Load-leveling fluid pressure source 48 includes a housing 50 which defines first and second bores 52 and 54. Passage 56, 58 and 60 and conduits 57, 59, and 61 communicate the first bore with a steering fluid reservoir 62, a power steering pump 63 and a steering gear 64, respectively. A piston 66 is sealingly and slidably mounted in second bore 54 and divides bore 54 into a first chamber 68 and a second chamber 70. Housing passage 72 communicates the first bore 52 with the second chamber 70. First chamber 68 contains load leveling fluid for communication with the strut 14 through passage 49. Spring 69 in first chamber 68 urges piston 66 to move to enlarge the volume of first chamber 68 and to reduce the volume of second chamber 70. A spool valve 74 mounted for axial translation within first bore 52 includes radial and axial bores 75 and 77 and lands and slots adapted to cooperate with the wall of first bore 52 to control the flow of power steering fluid between passages 56, 58, 60, and 72. The lands and slots are arranged so as to provide uninterrupted communication of power steering fluid pressure from pump 63 to steering gear 64 via passage 58, slots 67 and 65, and passage 60 regardless of the position of spool valve 74 relative to the housing 50. A spring 80 urges spool valve 74 into a first position shown in FIG. 1, wherein communication is open between reservoir 62 and second chamber 70 via passages 72, 77, and 75, outlet 56 and conduit 57 and wherein communication between pump 63 and second chamber 70 is closed. A solenoid control 82 may be actuated to urge spool valve to the left, viewing FIG. 1, to a second position (not shown) wherein communication is open between pump 63 and steering gear 64, but restricted by land 79, wherein communication is open between pump 63 and second chamber 70 via inlet 58, bores 75 and 77 and passage 72, and wherein communication between reservoir 62 and second chamber 70 is closed. The restriction provided by land 79 causes an increased fluid pressure which is communicated to second chamber 70.

Load-leveling fluid source 48 also includes a pair of valves 84 and 86 which control communication of load-leveling fluid between first chamber 68 and chamber 42 of strut 14. Check valve 84 permits one-way flow of load-leveling fluid from first chamber 68 through check valve 84 and passage 49 to strut 14. Controlled valve 86 is connected to passage 49 by conduit 87 and to first chamber 68 by passage 88. A spring 89 holds valve 86 in the closed position shown in FIG. 1. A solenoid 90 may be actuated to open valve 86.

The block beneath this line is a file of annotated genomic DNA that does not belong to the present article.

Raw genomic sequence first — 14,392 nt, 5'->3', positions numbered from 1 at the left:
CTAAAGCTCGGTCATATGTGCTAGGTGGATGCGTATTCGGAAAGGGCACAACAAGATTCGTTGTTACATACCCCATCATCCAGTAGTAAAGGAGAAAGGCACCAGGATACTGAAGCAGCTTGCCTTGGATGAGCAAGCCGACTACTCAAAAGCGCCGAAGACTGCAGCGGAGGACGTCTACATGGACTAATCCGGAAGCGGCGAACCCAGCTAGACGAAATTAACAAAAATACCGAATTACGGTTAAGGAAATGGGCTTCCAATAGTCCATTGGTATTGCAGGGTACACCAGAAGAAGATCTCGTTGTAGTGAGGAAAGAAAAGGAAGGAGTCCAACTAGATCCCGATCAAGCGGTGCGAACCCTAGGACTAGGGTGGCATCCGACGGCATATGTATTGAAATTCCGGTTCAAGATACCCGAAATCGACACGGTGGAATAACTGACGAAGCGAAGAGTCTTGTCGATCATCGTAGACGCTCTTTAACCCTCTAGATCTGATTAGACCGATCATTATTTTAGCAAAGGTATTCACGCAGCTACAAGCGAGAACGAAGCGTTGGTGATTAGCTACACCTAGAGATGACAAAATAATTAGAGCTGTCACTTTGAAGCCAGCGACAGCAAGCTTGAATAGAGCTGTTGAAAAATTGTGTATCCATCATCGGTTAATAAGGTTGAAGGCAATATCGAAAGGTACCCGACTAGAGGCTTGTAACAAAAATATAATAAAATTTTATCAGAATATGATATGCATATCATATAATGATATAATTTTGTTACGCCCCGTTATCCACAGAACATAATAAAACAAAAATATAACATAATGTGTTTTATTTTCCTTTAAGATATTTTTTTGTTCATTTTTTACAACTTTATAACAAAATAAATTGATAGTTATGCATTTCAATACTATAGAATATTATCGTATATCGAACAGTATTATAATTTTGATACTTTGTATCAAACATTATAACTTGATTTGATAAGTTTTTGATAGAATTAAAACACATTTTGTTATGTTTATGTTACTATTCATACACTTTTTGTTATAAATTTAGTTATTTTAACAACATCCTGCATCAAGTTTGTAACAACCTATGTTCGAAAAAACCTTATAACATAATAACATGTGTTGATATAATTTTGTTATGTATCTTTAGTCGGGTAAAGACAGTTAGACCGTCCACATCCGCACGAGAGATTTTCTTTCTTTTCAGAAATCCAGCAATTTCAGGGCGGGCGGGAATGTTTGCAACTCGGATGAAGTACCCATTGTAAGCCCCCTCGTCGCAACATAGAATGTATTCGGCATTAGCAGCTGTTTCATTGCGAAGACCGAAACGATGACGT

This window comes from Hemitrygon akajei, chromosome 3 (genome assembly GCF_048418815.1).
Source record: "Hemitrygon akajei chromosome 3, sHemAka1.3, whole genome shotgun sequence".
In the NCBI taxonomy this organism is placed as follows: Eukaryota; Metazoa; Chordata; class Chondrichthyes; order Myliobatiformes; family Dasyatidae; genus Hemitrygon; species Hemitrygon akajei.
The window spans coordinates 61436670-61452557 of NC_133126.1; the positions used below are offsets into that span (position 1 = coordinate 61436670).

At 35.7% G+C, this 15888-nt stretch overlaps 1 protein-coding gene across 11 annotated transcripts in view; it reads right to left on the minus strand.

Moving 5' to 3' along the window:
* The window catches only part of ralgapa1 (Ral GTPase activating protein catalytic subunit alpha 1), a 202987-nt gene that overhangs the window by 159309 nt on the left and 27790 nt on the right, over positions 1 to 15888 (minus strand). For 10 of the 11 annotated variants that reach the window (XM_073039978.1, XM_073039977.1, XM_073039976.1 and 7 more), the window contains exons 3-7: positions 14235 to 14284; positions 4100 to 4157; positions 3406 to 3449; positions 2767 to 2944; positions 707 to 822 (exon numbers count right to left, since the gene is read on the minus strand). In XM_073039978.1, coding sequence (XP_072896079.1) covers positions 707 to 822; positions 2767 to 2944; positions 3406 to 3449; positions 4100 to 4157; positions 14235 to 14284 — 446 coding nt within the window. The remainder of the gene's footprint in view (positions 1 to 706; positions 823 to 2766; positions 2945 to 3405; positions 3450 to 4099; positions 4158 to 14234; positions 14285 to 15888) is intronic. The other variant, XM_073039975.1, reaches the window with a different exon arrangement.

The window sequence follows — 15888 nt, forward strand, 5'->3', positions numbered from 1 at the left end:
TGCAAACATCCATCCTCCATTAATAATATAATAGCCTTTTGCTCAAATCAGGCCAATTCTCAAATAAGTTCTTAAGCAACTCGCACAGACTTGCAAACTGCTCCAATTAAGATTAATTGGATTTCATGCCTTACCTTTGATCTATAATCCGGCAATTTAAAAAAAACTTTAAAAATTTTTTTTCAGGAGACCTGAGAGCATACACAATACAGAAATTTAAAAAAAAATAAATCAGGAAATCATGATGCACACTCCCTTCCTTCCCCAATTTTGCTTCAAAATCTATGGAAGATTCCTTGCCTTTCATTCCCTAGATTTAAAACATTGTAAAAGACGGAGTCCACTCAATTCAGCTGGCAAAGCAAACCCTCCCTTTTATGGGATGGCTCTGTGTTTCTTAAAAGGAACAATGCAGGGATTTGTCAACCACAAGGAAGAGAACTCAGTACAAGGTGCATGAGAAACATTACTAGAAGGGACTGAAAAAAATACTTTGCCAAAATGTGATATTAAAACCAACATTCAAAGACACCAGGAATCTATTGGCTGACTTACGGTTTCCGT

Height sensor 24 is mounted on the extendible strut 14. Height sensor 24 includes a cylindrical cam member 92 coaxially mounted on the outer surface of inner strut housing 30. The outer surface 94 and 95 of cam member 92 cooperate with the outer strut housing 38 to maintain the inner and outer housing portions 30 and 38 in collinear alignment. An annular groove 96 with bevelled edges 97 and 98 cimcumscribes the cam member 92. Sensor housing 100 is attached to outer strut housing 38. A pair of spring-loaded contact switches 102 and 104 are attached to the sensor housing 100 and are thus fixed to move axially along with outer strut housing 38. Switches 102 and 104 include movable plungers 110 and 112 with rollers 114 and 116 rotatably mounted on the end thereof for rolling engagement with cam member 92 through an opening 118 in outer strut housing 38. Switch 102 is connected to solenoid 90 by conductor 120 and switch 104 is connected to solenoid 82 by conductor 122.

MODE OF OPERATION

The load-leveling system 10 operates to maintain a substantially constant separation between the sprung mass 26 and the unsprung mass 28 of a vehicle (not shown) by controlling the length of the load-leveling strut 14. Specifically, load-leveling system 10 operates to maintain the strut 14 in a null or neutral position by transferring load-leveling fluid in and out of chamber 42 of the strut 14.

In the neutral position shown in FIGS. 1 and 2 both rollers 114 and 116 of height sensor 24 are located within groove 96, both plungers 110 and 112 are extended and neither switch 102 nor switch 104 is closed. When neither of switches 102 or 104 is closed then both solenoids 82 and 90 are deactivated. With solenoid 82 deactivated, spring 80 moves spool valve 74 to the first position wherein second chamber 70 is communicated with reservoir 62 and wherein communication is closed between power steering pump 63 and second chamber 70, as previously described. This results in reservoir pressure in the second chamber 70 and piston 66 is held by spring 69 in the position shown in FIG. 1, so that no leveling fluid is transferred from first chamber 68 to chamber 42 of strut 14. With solenoid 90 deactivated, spring 89 closes valve 86. Closed valve 86 and check valve 84 prevent leveling fluid from flowing out of chamber 42 of strut 14 and into first chamber 68. Thus, the extension or compression of strut 14 from this neutral position is prevented.